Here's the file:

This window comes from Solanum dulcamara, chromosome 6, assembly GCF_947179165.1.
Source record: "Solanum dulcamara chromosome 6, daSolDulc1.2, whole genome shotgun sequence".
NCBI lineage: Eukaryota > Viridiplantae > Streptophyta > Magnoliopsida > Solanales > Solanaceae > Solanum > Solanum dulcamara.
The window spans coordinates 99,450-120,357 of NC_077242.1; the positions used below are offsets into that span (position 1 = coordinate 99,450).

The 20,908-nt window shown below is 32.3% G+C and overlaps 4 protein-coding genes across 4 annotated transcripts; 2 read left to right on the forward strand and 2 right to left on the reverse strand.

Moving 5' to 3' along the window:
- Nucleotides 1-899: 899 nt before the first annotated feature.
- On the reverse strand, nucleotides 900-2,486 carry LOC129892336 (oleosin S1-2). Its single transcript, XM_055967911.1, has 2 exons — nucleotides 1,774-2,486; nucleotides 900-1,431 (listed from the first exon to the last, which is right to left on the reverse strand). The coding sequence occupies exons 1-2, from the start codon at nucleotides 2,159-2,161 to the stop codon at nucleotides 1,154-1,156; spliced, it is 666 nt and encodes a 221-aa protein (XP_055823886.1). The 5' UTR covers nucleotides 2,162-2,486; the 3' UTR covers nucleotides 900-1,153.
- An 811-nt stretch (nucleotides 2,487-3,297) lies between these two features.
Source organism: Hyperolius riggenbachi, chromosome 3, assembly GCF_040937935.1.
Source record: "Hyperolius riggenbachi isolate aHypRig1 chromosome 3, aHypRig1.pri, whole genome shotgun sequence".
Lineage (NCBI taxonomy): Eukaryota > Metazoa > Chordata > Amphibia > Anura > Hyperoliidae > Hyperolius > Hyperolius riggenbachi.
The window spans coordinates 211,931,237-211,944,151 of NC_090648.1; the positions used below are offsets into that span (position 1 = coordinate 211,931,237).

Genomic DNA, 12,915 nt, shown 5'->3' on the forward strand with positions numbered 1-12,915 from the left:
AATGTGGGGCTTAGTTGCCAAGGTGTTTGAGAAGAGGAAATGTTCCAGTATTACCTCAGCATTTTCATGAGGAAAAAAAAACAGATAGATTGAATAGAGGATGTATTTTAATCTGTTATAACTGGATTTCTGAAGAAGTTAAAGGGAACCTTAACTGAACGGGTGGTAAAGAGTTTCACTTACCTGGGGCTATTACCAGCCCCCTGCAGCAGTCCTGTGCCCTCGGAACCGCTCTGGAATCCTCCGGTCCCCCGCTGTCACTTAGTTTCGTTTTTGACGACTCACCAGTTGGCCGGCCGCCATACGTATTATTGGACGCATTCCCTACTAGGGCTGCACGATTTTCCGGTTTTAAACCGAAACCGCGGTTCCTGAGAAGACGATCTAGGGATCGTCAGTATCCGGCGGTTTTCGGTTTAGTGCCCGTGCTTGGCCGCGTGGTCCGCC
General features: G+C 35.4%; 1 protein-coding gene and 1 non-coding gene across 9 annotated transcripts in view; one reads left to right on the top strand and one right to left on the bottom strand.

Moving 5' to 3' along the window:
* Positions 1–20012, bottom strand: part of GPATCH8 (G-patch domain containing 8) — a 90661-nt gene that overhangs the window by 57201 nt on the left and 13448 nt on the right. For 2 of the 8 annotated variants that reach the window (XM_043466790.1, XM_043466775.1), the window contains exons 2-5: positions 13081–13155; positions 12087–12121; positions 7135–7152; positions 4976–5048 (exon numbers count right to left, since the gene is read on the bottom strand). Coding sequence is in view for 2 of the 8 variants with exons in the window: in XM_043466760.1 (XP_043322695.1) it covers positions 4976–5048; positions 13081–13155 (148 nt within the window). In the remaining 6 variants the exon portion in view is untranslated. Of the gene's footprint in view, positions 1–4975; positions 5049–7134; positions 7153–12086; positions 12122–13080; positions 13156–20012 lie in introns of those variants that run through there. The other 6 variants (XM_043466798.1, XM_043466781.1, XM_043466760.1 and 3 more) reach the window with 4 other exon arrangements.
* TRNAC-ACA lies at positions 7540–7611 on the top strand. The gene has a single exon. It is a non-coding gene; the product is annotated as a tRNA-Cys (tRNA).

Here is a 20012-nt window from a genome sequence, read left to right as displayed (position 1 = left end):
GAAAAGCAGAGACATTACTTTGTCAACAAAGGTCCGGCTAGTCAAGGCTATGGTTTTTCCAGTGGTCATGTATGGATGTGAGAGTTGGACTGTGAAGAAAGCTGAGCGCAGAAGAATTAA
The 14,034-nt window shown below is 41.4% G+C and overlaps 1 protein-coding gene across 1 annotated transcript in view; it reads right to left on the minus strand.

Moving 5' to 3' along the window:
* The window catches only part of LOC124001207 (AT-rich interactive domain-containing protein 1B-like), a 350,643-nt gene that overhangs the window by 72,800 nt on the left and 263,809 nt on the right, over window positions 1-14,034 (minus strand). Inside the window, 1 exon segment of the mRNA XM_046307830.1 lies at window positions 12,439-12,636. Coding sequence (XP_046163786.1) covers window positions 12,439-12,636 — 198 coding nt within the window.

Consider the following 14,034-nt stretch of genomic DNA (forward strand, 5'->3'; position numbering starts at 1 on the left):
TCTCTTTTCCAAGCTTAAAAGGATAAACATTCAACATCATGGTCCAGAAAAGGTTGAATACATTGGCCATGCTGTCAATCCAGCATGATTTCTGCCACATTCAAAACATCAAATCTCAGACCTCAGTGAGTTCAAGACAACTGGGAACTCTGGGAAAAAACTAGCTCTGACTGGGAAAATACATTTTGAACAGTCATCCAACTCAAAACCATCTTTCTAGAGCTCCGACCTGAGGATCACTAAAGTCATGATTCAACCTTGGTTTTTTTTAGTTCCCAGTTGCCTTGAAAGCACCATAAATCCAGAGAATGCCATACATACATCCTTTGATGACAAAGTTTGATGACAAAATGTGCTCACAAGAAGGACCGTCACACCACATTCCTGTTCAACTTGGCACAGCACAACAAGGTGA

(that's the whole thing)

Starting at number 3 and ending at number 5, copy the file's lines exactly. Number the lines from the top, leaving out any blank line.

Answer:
NCBI lineage: Eukaryota > Viridiplantae > Streptophyta > Magnoliopsida > Solanales > Solanaceae > Solanum > Solanum dulcamara.
The window spans coordinates 99,450-120,357 of NC_077242.1; the positions used below are offsets into that span (position 1 = coordinate 99,450).

The 20,908-nt window shown below is 32.3% G+C and overlaps 4 protein-coding genes across 4 annotated transcripts; 2 read left to right on the forward strand and 2 right to left on the reverse strand.